Wolfe’s Neck Farm’s innovative Organic Dairy Farmer Apprenticeship Program has received $753,256 from the U.S. Department of Agriculture, Maine’s two senators, Susan Collins and Angus King, announced last week.
The two-year residential program provides participants with 4,000 hours of training in all aspects of organic dairy cow operations and management.
“Apprenticeships provide individuals with invaluable skills and experience, preparing them for a successful future in their chosen field,” Collins and King said in a joint statement. “The investment in this intensive apprenticeship program will support young people seeking a career in organic dairy farming. Knowledge of organic farming practices is increasingly important as consumers place a growing emphasis on the origin and content of the foods they purchase to feed their families.”
The program qualifies as a National Apprenticeship under the U.S. Department of Labor-Employment and Training Administration. The program started last year with a $1.7 million grant from Stonyfield Farm Inc., and the idea is to strengthen the organic dairy industry in the state and in New England.
The program was organized in large part due to the fact that nationwide, the average age of dairy farmers is approaching 60, and the number of farms producing milk is in decline. Meanwhile, the demand for organic milk is steadily increasing, creating a shortage.
It is hoped that trainees who reside at the farm will go on to operate their own organic farms, on leased land, following 18 months of training at Wolfe’s Neck Farm. The Stonyfield grant also helped with the purchase of up to 60 cows, a new barn and housing for the trainees.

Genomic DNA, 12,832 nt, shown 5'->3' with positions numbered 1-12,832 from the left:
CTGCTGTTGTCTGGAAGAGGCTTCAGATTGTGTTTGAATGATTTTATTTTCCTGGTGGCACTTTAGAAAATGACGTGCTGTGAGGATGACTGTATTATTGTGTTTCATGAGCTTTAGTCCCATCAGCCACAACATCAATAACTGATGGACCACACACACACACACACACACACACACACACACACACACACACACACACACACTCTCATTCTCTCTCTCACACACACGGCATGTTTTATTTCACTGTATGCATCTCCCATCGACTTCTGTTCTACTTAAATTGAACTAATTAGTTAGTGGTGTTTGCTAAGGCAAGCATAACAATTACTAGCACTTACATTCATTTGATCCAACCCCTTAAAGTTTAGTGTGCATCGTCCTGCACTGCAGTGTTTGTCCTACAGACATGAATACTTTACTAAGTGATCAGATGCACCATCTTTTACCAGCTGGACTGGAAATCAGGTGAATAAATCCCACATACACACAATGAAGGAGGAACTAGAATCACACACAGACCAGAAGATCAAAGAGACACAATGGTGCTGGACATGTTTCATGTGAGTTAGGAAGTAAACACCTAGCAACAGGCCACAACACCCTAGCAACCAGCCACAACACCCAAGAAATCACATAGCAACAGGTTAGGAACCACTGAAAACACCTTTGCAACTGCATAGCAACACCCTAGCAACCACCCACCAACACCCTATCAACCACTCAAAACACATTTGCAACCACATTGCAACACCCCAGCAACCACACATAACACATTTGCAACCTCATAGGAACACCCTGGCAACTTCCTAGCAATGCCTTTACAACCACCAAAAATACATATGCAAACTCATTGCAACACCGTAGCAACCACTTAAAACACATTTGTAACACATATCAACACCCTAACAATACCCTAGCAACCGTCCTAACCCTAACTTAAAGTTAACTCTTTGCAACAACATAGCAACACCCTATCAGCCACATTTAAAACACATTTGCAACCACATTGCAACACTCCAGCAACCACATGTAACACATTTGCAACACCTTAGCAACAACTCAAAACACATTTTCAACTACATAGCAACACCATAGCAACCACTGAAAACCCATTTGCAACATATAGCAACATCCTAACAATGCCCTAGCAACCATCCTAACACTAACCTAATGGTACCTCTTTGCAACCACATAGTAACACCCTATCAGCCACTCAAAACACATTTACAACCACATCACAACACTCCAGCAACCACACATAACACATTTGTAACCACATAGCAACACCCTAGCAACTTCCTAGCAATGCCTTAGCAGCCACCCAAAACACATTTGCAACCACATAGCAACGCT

Sarah Littlefield, dairy director at the farm since last September, said there are four trainees working in the program, with room for more. Two of them have been at it for a year, others have dropped out.
“We still have space,” Littlefield said. “We’re being picky to make sure the goals are met. Lots are applying.”
The program also needs more cows, Littlefield said. There are 40 milking cows and 25 younger animals.
“We want to be milking 60 cows, so we have room for another 20 mature animals, and 20 young stock. Older animals do pass on and we have options to sell. It takes two years to get a heifer milking.”
Littlefield said that Wolfe’s Neck Farm sells its milk to Stonyfield by the pound.
“We’re paid for every 100 pounds,” she said. “Cows produce 25-30 pounds a day, some more, some less.”
Meanwhile, in a drought summer, Wolfe’s Neck Farm is faring surprisingly well with its grass production. The apprentices are cutting the third crop this week, Littlefield said, and a fourth is possible because the land retains moisture.
Littlefield said that the program is growing, but carefully.
“We want to make sure we’re doing things at a high standard,” she said.
Wolfe’s Neck Farm will receive $573,256 from the U.S. Department of Agriculture to support the farm’s Organic Dairy Farmer Apprenticeship Program.